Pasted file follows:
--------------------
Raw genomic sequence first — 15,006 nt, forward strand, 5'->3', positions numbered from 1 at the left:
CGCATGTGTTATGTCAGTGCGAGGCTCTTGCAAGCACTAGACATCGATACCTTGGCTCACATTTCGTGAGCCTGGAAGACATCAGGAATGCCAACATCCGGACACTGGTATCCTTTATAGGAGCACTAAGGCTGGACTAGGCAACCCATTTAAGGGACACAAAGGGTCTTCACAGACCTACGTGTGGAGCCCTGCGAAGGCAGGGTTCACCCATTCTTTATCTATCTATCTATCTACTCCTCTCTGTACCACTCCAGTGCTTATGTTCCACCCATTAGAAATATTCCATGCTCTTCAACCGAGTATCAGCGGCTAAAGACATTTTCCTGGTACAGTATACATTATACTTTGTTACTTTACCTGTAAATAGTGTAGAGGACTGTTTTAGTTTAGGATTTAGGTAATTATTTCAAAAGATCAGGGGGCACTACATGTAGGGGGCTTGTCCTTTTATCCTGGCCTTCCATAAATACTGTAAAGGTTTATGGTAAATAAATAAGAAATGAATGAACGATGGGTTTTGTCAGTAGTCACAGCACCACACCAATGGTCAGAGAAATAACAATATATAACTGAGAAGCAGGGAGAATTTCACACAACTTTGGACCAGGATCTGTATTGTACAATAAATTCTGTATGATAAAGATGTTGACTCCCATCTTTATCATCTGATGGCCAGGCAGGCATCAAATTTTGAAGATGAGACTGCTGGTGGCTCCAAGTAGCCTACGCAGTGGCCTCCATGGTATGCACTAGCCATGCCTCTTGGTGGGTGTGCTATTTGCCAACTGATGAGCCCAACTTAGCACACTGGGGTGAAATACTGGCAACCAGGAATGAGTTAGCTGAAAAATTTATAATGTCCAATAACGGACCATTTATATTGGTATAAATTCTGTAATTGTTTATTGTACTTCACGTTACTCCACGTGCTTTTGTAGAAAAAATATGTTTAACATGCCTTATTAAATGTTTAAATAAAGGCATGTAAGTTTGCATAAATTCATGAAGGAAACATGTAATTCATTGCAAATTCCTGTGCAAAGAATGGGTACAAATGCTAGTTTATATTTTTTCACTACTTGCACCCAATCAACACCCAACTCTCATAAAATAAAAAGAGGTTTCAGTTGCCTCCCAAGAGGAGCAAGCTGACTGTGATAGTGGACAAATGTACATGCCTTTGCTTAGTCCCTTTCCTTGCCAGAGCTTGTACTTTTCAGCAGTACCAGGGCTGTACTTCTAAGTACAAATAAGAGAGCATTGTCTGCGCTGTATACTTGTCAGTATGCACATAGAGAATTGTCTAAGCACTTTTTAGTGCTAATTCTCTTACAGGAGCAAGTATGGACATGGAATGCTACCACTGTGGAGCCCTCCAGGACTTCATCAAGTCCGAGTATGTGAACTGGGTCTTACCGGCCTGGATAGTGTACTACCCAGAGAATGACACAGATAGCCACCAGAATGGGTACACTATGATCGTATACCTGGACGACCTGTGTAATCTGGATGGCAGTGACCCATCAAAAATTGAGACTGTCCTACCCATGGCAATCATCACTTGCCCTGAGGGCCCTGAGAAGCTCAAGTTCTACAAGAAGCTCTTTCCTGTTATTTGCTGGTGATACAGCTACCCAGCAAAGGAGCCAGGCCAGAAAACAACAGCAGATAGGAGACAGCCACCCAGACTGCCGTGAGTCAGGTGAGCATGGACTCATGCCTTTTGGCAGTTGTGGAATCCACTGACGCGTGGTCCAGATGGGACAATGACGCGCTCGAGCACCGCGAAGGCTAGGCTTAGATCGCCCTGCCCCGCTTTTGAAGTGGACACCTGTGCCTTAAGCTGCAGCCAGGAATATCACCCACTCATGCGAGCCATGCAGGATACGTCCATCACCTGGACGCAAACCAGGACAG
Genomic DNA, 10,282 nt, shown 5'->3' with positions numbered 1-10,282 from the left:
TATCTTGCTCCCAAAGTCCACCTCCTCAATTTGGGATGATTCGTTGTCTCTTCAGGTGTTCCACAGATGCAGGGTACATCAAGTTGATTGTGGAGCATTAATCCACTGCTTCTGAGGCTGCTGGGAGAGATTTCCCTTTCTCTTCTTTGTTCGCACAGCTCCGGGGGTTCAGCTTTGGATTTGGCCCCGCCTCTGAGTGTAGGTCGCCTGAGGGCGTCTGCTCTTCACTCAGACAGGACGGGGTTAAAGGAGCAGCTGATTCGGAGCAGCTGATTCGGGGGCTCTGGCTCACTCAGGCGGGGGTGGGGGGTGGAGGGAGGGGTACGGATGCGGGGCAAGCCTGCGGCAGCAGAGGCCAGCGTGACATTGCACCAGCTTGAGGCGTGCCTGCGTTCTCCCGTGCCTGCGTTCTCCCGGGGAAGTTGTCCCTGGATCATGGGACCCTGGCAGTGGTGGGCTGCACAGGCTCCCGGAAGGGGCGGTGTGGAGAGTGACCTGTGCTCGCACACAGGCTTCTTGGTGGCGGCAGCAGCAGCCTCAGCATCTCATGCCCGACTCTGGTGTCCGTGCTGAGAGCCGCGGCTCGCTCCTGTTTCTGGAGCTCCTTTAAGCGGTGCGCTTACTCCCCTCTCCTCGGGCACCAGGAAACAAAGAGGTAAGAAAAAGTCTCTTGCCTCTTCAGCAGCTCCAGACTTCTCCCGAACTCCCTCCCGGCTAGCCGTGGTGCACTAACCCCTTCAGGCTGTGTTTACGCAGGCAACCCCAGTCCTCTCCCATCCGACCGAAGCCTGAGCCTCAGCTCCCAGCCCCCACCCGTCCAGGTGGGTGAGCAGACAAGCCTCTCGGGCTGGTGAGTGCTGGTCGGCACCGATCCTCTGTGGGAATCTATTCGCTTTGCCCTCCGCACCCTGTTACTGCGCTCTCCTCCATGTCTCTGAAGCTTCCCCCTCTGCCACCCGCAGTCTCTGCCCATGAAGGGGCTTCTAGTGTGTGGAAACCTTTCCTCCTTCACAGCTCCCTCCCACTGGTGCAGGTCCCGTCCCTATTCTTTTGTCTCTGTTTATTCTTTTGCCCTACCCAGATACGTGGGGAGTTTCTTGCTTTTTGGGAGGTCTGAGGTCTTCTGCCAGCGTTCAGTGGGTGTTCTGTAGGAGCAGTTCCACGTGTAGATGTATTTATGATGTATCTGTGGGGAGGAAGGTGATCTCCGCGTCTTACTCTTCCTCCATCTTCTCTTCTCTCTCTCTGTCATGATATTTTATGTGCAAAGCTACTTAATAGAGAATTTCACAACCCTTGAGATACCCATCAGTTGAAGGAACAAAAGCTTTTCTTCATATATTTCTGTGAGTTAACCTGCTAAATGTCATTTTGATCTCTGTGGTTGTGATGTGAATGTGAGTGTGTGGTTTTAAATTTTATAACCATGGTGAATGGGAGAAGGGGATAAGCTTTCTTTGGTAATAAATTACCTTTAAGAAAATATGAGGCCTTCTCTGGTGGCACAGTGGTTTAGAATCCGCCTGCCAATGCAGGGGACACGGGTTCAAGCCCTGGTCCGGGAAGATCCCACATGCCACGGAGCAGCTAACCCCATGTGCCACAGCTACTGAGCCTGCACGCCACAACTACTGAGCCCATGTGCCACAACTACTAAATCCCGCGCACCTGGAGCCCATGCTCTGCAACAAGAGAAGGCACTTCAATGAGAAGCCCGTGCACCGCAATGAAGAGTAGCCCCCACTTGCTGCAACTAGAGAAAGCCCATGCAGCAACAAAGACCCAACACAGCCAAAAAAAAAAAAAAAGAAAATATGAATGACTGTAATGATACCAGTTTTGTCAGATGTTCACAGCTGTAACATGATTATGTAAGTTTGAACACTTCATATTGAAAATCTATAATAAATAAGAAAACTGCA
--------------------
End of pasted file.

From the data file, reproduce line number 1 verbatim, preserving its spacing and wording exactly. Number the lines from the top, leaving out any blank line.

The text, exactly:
Raw genomic sequence first — 15,006 nt, forward strand, 5'->3', positions numbered from 1 at the left: